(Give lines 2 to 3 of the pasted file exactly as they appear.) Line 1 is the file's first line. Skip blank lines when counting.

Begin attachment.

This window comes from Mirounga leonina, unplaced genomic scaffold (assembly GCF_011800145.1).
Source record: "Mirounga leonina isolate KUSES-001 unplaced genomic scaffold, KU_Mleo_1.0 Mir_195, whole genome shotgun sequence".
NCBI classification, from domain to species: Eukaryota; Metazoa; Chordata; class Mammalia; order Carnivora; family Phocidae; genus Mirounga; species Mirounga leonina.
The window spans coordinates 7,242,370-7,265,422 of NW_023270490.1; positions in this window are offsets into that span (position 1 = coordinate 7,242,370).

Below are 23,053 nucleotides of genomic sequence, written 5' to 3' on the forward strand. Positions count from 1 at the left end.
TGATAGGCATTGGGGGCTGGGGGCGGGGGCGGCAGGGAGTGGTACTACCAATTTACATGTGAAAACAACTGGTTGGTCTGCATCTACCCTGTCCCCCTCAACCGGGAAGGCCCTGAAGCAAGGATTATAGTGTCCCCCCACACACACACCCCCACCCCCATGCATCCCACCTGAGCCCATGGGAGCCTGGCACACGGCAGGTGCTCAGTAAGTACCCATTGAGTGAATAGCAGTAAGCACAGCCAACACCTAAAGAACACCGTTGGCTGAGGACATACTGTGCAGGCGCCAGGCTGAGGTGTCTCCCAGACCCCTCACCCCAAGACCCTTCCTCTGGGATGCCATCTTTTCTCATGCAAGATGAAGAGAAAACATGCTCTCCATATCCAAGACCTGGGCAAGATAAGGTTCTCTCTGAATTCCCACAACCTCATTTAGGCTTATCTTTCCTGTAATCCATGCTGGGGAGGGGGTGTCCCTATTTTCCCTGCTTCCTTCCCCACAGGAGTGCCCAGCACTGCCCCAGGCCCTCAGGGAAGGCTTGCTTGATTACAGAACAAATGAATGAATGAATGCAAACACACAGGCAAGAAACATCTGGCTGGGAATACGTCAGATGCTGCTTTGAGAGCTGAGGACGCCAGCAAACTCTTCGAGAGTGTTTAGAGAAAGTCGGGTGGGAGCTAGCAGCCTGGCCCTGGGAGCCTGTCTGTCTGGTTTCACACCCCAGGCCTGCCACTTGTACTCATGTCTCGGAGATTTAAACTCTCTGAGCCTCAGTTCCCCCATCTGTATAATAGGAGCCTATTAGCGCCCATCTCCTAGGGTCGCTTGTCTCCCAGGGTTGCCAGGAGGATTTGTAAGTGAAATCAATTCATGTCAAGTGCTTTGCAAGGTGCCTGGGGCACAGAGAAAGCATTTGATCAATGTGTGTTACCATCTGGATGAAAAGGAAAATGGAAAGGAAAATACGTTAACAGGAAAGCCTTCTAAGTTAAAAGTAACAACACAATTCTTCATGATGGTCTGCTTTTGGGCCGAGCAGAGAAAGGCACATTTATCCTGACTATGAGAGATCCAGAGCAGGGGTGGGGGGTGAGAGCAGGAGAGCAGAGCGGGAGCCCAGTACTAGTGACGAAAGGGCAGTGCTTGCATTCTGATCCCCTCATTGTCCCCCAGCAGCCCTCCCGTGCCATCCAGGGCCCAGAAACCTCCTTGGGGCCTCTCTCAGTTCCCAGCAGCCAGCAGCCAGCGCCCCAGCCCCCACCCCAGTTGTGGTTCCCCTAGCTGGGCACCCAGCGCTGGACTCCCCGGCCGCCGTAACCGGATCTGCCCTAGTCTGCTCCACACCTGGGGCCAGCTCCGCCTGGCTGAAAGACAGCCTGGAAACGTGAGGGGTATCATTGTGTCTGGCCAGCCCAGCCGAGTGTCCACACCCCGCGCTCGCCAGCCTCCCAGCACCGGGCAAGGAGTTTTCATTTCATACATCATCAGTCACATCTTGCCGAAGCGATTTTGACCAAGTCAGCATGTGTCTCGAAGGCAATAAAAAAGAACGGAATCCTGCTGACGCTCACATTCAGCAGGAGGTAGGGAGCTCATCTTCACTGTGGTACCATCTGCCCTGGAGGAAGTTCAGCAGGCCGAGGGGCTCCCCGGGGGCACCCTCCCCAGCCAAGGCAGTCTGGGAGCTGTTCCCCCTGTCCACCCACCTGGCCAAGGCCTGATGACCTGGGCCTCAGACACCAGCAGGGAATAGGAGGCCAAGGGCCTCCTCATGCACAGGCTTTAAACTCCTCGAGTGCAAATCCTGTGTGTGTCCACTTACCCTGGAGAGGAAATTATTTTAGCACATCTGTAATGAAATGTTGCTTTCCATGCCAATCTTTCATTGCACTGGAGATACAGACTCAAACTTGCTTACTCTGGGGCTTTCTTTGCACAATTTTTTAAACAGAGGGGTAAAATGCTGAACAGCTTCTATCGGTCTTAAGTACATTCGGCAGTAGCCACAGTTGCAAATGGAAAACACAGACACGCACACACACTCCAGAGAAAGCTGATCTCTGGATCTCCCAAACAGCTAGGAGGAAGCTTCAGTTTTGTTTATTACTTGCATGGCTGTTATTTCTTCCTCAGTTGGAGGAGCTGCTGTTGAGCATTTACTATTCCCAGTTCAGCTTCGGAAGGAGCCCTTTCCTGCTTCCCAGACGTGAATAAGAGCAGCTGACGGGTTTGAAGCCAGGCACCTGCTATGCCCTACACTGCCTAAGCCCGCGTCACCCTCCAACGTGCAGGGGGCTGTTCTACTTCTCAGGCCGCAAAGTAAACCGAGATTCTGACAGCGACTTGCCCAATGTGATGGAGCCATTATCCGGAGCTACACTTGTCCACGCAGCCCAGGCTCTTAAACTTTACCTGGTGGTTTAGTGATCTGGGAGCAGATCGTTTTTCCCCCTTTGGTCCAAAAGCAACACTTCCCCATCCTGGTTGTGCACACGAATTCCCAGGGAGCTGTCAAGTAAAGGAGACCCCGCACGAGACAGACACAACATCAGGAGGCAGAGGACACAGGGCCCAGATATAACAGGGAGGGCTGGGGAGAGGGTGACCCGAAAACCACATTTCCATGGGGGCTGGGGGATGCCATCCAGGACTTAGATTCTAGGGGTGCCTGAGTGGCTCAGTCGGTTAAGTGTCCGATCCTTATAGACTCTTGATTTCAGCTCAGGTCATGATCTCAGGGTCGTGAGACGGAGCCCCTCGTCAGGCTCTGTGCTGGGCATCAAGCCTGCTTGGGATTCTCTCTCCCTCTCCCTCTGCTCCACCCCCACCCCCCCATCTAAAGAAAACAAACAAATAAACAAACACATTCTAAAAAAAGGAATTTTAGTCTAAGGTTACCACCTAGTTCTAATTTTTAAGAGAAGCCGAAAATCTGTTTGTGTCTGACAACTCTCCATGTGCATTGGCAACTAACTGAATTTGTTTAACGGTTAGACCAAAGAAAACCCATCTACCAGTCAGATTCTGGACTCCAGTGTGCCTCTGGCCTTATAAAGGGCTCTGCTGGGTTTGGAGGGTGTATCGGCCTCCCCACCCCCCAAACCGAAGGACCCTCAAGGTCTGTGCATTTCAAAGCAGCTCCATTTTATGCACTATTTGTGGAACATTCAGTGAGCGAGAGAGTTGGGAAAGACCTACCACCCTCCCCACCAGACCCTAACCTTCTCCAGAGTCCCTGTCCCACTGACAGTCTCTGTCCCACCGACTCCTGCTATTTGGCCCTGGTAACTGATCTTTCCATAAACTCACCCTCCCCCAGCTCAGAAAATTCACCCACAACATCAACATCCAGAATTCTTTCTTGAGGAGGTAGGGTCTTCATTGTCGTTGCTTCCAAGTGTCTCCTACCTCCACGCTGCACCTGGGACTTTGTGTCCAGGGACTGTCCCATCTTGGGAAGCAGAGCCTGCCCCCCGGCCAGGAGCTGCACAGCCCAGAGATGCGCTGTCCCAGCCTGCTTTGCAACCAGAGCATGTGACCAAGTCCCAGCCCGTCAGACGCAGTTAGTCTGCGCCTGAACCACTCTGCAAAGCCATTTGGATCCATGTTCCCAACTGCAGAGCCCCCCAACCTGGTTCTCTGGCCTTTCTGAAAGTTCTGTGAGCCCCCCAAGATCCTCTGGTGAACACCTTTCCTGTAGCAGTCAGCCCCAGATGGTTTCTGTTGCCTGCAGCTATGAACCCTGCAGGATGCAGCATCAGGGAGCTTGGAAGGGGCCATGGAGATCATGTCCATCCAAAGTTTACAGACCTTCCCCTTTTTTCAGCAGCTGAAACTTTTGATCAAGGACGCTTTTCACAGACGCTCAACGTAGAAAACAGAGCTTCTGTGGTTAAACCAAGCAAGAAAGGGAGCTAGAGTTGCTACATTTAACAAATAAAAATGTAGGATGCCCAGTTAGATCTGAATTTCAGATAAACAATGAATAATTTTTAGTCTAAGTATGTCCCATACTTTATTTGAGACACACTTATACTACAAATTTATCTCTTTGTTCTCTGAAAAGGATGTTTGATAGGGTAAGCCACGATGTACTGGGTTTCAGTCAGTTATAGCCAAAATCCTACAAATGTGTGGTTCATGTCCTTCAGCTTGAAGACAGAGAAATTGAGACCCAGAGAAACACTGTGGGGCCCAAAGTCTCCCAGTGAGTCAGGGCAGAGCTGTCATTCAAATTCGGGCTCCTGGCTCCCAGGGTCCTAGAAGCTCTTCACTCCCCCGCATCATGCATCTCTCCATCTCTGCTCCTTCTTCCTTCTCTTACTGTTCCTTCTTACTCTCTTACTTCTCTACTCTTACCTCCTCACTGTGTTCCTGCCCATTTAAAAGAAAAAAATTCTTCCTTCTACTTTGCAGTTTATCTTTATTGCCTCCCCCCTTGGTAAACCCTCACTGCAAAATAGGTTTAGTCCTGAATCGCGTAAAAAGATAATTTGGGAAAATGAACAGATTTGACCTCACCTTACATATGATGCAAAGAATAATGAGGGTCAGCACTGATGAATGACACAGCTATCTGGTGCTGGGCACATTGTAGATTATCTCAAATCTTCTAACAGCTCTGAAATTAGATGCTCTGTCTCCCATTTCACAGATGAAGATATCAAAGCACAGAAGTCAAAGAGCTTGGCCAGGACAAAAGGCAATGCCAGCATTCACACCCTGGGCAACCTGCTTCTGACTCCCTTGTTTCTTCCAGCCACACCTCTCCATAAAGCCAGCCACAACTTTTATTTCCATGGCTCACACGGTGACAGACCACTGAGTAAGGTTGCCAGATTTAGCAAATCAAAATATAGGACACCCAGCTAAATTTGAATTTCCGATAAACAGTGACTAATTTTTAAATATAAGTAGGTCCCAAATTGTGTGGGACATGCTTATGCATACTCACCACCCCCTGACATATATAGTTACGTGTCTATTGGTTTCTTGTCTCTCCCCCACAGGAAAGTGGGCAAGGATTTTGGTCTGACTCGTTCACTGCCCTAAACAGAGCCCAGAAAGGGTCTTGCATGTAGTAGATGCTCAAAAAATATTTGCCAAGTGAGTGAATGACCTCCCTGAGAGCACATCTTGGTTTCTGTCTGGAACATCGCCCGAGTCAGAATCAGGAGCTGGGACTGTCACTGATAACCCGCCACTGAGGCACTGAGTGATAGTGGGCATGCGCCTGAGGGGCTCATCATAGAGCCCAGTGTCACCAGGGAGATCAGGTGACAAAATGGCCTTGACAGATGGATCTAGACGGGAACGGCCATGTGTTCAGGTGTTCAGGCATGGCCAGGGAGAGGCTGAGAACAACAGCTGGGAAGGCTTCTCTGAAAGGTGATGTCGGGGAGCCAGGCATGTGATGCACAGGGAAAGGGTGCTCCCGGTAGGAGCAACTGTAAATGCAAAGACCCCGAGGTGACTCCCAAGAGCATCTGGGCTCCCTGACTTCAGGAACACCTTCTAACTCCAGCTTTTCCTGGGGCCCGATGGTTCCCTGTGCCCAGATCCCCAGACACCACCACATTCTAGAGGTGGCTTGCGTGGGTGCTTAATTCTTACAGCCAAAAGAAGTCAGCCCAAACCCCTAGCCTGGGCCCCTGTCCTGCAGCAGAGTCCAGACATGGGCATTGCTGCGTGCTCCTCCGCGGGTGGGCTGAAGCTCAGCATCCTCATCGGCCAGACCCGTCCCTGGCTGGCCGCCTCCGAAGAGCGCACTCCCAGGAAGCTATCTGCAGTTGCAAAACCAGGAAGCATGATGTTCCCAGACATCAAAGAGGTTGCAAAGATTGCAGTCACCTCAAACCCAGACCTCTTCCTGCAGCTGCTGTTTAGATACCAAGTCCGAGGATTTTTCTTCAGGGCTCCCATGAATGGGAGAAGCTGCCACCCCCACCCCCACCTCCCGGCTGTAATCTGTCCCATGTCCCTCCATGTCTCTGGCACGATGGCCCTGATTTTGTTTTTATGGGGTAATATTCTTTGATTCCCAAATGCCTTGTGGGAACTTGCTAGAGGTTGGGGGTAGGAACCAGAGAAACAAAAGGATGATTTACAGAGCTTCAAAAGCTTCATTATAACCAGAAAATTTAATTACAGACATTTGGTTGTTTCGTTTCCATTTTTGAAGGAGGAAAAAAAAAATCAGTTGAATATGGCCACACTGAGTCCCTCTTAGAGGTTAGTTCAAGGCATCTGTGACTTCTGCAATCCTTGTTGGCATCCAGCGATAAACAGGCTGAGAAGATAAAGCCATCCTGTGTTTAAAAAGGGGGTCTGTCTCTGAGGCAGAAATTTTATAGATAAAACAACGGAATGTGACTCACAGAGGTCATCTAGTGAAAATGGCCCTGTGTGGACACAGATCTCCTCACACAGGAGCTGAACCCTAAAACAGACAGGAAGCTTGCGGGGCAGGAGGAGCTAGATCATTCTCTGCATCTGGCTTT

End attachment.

Source record: "Mirounga leonina isolate KUSES-001 unplaced genomic scaffold, KU_Mleo_1.0 Mir_195, whole genome shotgun sequence".
NCBI classification, from domain to species: Eukaryota; Metazoa; Chordata; class Mammalia; order Carnivora; family Phocidae; genus Mirounga; species Mirounga leonina.